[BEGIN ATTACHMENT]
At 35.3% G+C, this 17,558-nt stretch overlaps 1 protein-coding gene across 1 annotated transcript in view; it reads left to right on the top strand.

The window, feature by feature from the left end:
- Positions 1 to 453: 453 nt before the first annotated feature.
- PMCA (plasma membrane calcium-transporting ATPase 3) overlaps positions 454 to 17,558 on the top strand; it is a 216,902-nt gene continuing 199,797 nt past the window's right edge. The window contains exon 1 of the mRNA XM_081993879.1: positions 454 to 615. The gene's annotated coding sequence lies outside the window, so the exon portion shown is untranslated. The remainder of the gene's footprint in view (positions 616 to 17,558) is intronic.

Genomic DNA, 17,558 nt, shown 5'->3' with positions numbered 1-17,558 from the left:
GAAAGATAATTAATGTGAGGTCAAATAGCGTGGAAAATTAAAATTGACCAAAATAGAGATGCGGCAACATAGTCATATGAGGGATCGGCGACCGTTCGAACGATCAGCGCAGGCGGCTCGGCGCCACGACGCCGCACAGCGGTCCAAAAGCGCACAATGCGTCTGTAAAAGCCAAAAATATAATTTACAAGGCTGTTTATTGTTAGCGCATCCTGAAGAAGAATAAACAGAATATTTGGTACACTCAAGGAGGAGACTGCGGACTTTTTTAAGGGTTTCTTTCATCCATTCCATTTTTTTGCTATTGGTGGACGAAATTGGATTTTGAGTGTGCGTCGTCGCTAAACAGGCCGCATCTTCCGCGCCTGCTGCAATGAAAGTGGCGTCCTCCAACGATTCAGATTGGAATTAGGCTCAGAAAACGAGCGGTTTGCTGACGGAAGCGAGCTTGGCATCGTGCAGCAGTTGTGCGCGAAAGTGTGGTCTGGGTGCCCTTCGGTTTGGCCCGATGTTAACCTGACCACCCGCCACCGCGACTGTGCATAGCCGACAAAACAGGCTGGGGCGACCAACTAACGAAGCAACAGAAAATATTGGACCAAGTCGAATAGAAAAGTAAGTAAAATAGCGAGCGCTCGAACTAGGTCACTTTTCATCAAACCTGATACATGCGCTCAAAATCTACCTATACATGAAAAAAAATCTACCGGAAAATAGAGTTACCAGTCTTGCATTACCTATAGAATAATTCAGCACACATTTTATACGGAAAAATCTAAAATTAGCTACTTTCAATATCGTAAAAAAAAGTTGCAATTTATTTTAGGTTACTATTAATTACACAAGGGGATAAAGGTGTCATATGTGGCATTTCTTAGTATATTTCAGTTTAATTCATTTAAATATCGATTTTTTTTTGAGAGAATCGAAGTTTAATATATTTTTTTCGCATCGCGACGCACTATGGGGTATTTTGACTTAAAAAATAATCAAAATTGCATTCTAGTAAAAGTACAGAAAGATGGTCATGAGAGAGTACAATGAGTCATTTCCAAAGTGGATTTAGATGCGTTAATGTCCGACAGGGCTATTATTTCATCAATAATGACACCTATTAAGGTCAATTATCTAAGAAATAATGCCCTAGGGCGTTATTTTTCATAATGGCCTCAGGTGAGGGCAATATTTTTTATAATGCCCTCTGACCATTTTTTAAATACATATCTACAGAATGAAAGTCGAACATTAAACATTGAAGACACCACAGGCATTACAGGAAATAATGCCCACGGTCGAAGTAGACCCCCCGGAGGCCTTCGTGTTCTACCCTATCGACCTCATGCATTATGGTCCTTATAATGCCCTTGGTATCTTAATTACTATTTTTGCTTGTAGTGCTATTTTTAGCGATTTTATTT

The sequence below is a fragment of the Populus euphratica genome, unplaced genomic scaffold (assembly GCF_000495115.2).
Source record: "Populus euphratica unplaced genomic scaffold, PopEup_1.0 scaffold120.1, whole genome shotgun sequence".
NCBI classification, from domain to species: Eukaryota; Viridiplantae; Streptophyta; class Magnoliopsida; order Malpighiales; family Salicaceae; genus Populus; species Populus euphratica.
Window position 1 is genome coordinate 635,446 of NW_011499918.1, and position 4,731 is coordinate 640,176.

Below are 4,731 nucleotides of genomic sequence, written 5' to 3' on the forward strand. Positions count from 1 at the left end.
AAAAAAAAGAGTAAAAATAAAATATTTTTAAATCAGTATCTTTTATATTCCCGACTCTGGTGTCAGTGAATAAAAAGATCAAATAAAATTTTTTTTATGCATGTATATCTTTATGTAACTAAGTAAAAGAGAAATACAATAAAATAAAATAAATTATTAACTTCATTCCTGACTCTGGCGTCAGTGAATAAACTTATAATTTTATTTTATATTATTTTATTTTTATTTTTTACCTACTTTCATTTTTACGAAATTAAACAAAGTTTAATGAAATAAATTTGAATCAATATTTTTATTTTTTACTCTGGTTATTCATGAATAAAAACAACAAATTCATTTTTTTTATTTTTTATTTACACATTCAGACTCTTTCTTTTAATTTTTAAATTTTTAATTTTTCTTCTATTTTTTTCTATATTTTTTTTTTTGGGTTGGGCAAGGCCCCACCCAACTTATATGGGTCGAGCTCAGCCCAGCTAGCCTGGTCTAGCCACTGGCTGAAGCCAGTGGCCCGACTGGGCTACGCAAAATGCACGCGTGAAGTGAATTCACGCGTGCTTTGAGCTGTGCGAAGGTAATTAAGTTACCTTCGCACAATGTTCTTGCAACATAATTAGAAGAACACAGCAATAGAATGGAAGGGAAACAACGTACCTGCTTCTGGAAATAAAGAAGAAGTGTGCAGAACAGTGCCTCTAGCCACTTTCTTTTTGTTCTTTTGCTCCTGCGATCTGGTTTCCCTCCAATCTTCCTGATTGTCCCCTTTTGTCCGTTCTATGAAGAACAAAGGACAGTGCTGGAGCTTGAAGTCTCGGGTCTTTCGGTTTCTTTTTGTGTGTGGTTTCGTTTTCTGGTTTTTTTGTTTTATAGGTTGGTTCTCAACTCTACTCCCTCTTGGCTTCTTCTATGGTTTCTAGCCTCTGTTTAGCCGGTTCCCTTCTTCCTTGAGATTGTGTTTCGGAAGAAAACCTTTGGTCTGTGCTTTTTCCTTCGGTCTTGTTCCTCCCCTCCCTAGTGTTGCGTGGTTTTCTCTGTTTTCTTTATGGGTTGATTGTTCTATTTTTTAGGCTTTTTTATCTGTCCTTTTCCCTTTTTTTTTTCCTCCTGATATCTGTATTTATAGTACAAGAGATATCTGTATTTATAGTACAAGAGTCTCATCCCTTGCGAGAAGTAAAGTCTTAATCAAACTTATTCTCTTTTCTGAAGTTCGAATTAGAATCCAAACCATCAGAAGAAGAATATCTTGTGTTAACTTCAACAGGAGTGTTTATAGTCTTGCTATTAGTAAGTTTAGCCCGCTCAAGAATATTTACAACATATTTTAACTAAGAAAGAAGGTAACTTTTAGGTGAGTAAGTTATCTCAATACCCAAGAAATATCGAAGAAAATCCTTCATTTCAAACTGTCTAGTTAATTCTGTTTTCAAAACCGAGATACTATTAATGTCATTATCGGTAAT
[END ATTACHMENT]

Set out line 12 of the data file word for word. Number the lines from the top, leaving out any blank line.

AAAAAAAAGAGTAAAAATAAAATATTTTTAAATCAGTATCTTTTATATTCCCGACTCTGGTGTCAGTGAATAAAAAGATCAAATAAAATTTTTTTTATGCATGTATATCTTTATGTAACTAAGTAAAAGAGAAATACAATAAAATAAAATAAATTATTAACTTCATTCCTGACTCTGGCGTCAGTGAATAAACTTATAATTTTATTTTATATTATTTTATTTTTATTTTTTACCTACTTTCATTTTTACGAAATTAAACAAAGTTTAATGAAATAAATTTGAATCAATATTTTTATTTTTTACTCTGGTTATTCATGAATAAAAACAACAAATTCATTTTTTTTATTTTTTATTTACACATTCAGACTCTTTCTTTTAATTTTTAAATTTTTAATTTTTCTTCTATTTTTTTCTATATTTTTTTTTTTGGGTTGGGCAAGGCCCCACCCAACTTATATGGGTCGAGCTCAGCCCAGCTAGCCTGGTCTAGCCACTGGCTGAAGCCAGTGGCCCGACTGGGCTACGCAAAATGCACGCGTGAAGTGAATTCACGCGTGCTTTGAGCTGTGCGAAGGTAATTAAGTTACCTTCGCACAATGTTCTTGCAACATAATTAGAAGAACACAGCAATAGAATGGAAGGGAAACAACGTACCTGCTTCTGGAAATAAAGAAGAAGTGTGCAGAACAGTGCCTCTAGCCACTTTCTTTTTGTTCTTTTGCTCCTGCGATCTGGTTTCCCTCCAATCTTCCTGATTGTCCCCTTTTGTCCGTTCTATGAAGAACAAAGGACAGTGCTGGAGCTTGAAGTCTCGGGTCTTTCGGTTTCTTTTTGTGTGTGGTTTCGTTTTCTGGTTTTTTTGTTTTATAGGTTGGTTCTCAACTCTACTCCCTCTTGGCTTCTTCTATGGTTTCTAGCCTCTGTTTAGCCGGTTCCCTTCTTCCTTGAGATTGTGTTTCGGAAGAAAACCTTTGGTCTGTGCTTTTTCCTTCGGTCTTGTTCCTCCCCTCCCTAGTGTTGCGTGGTTTTCTCTGTTTTCTTTATGGGTTGATTGTTCTATTTTTTAGGCTTTTTTATCTGTCCTTTTCCCTTTTTTTTTTCCTCCTGATATCTGTATTTATAGTACAAGAGATATCTGTATTTATAGTACAAGAGTCTCATCCCTTGCGAGAAGTAAAGTCTTAATCAAACTTATTCTCTTTTCTGAAGTTCGAATTAGAATCCAAACCATCAGAAGAAGAATATCTTGTGTTAACTTCAACAGGAGTGTTTATAGTCTTGCTATTAGTAAGTTTAGCCCGCTCAAGAATATTTACAACATATTTTAACTAAGAAAGAAGGTAACTTTTAGGTGAGTAAGTTATCTCAATACCCAAGAAATATCGAAGAAAATCCTTCATTTCAAACTGTCTAGTTAATTCTGTTTTCAAAACCGAGATACTATTAATGTCATTATCGGTAAT